Part of the SSTI program
Lewis was selected in the NASA SSTI (Small
Spacecraft Technology Initiative) program, along with Clark, to demonstrate advanced spacecraft technologies. Contract start was July 11, 1994.
3-Axis stabilized, zero momentum biased control system with 0.004 deg knowledge. Single solar array generates 600W power at 1 year. Hydrazine propulsion system with eight 1-lbf thrusters. System reliability is 0.86 at 5 years. Ground stations: primary at TRW, Chantilly VA, receive only at Univ. Alaska, Fairbanks, Stennis Space Center, MS, HBCU network. Data archive by Stennis Space
Center, accessible on Internet, T1 line.
Earth imaging Hyperspectral Imager (HSI) with 384 bands (0.4 - 2.5 Ám, 30 m pixels, 7.7 km swath, panchromatic: 0.45 - 0.75 Ám, 5 m pixels, 13 km swath). Linear Etalon Imaging Spectral Array (LEISA), from NASA GSFC (1.0 - 2.5 Ám, 256 channels, 300 m pixels, 77 km swath). Ultraviolet Cosmic Background (UCB), from UC Berkely (35 - 85 nm). In addition to the above instruments, several spacecraft systems technologies will be flown. A partial list of planned technology demonstrations is: pulse tube cryocooler, solid state recorder, fiber optic data bus, GPS attitude determination, wide FOV star tracker, magnetically suspended reaction wheel, lightweight structure with integrated thermal control, GFRP overwrapped propellant tank.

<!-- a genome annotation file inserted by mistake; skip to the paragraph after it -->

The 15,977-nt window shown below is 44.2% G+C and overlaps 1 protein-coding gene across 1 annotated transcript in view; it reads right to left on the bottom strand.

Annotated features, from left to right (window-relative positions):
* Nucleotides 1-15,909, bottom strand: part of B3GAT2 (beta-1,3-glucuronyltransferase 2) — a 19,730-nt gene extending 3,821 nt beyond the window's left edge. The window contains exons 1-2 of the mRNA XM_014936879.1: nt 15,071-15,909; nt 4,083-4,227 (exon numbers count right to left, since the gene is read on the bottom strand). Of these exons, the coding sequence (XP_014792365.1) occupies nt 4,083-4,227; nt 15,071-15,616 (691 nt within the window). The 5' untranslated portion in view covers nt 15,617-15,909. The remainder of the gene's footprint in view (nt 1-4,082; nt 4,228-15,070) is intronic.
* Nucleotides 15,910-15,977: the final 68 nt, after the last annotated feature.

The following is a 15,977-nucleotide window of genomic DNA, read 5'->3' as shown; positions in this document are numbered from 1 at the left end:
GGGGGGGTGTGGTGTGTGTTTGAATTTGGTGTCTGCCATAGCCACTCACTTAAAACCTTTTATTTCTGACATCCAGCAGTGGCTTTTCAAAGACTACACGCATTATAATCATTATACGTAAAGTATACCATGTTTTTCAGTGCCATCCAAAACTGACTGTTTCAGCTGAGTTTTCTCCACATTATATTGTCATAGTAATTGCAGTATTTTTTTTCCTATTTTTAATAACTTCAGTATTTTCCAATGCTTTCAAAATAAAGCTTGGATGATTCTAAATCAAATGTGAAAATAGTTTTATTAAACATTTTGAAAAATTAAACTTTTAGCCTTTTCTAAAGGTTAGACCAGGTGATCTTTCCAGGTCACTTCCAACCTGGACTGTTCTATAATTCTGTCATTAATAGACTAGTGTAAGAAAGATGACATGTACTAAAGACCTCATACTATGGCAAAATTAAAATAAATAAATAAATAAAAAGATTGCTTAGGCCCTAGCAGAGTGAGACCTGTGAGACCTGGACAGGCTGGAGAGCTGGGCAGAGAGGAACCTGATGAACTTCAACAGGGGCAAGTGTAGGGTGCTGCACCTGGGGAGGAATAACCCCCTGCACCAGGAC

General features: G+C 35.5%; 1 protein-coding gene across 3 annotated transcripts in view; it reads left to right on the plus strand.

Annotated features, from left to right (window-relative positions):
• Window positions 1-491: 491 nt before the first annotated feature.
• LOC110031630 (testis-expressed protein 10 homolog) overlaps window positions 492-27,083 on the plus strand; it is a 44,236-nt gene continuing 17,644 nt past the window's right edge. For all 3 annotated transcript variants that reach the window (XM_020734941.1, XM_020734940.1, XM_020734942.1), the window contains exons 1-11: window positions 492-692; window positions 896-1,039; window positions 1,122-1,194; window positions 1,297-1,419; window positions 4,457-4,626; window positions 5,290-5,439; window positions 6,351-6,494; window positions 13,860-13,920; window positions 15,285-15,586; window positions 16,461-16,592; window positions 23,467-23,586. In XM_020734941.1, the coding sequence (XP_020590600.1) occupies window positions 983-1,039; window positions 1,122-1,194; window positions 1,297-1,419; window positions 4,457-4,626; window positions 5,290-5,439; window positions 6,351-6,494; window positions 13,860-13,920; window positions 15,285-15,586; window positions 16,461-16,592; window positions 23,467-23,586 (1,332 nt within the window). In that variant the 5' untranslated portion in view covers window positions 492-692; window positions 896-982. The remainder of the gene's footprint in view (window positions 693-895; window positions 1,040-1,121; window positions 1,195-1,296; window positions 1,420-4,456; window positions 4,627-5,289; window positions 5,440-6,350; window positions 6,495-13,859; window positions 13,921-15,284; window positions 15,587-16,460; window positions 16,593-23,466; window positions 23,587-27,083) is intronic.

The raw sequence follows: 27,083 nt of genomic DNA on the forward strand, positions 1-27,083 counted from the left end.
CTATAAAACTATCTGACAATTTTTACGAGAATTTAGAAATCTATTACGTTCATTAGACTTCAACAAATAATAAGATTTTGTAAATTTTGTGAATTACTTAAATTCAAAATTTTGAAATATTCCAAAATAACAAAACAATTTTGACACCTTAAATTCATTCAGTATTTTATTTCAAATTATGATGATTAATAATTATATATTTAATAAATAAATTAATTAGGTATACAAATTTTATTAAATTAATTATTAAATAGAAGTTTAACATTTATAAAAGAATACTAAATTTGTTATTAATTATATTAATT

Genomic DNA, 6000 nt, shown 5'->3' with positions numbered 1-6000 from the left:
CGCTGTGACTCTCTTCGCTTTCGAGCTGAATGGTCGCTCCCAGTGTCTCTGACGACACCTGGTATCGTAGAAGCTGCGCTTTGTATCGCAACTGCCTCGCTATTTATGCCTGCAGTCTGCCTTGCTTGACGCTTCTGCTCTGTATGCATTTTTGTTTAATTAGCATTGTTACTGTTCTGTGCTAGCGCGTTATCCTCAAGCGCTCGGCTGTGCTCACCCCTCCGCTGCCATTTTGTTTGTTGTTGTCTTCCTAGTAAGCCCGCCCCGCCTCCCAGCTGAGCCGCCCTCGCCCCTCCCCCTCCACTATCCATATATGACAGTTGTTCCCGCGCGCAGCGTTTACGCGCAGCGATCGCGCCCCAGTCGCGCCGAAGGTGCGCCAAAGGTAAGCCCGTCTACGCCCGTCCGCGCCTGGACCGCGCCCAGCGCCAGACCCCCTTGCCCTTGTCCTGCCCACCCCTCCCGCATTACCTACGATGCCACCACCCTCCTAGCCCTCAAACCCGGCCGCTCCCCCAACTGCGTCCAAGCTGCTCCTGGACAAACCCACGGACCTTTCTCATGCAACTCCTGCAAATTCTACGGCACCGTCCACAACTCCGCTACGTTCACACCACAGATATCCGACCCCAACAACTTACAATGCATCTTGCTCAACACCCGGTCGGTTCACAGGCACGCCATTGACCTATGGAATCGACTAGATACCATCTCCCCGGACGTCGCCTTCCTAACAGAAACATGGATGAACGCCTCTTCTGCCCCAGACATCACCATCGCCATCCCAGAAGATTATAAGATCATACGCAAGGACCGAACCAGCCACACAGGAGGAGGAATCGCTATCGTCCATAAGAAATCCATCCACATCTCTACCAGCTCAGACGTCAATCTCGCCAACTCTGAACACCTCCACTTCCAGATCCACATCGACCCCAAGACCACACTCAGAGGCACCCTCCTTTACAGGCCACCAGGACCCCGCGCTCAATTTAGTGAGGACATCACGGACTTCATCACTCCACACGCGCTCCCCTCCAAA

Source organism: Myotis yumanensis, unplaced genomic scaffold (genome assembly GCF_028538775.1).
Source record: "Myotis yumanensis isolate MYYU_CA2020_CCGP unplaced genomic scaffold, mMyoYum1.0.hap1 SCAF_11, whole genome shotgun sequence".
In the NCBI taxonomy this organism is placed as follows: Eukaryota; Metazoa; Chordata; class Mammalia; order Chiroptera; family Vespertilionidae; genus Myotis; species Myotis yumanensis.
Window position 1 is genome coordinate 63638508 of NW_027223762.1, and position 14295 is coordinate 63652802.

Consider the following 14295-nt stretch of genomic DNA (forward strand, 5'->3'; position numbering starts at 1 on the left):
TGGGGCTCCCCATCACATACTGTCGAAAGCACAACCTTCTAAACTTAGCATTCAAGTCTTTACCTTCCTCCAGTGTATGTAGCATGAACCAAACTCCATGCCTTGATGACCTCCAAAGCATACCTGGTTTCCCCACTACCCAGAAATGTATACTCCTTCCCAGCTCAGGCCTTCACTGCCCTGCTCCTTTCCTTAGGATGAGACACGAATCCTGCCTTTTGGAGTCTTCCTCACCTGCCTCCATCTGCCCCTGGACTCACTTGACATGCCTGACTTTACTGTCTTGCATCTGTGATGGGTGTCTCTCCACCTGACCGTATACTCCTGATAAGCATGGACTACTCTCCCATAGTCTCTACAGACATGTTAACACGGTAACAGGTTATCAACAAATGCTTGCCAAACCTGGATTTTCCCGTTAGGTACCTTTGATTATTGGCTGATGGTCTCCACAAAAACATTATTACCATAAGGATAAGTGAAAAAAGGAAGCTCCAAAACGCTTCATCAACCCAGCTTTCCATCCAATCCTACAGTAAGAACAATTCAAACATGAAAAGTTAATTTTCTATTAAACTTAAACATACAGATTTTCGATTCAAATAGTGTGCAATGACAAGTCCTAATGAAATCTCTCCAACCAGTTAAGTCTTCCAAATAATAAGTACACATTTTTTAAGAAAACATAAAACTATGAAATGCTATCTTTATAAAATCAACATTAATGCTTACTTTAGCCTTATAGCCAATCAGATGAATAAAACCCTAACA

|Country of Origin ||United States|
|Size ||36.5 in. hex by 69.5 in. |
|Launch ||Currently slated for May 1997 on a Lockheed Martin Launch Vehicle (LMLV)|
|Orbit ||523 km, circular, sun synchronous|
|Design Life ||3 years (required life is 1 year)|
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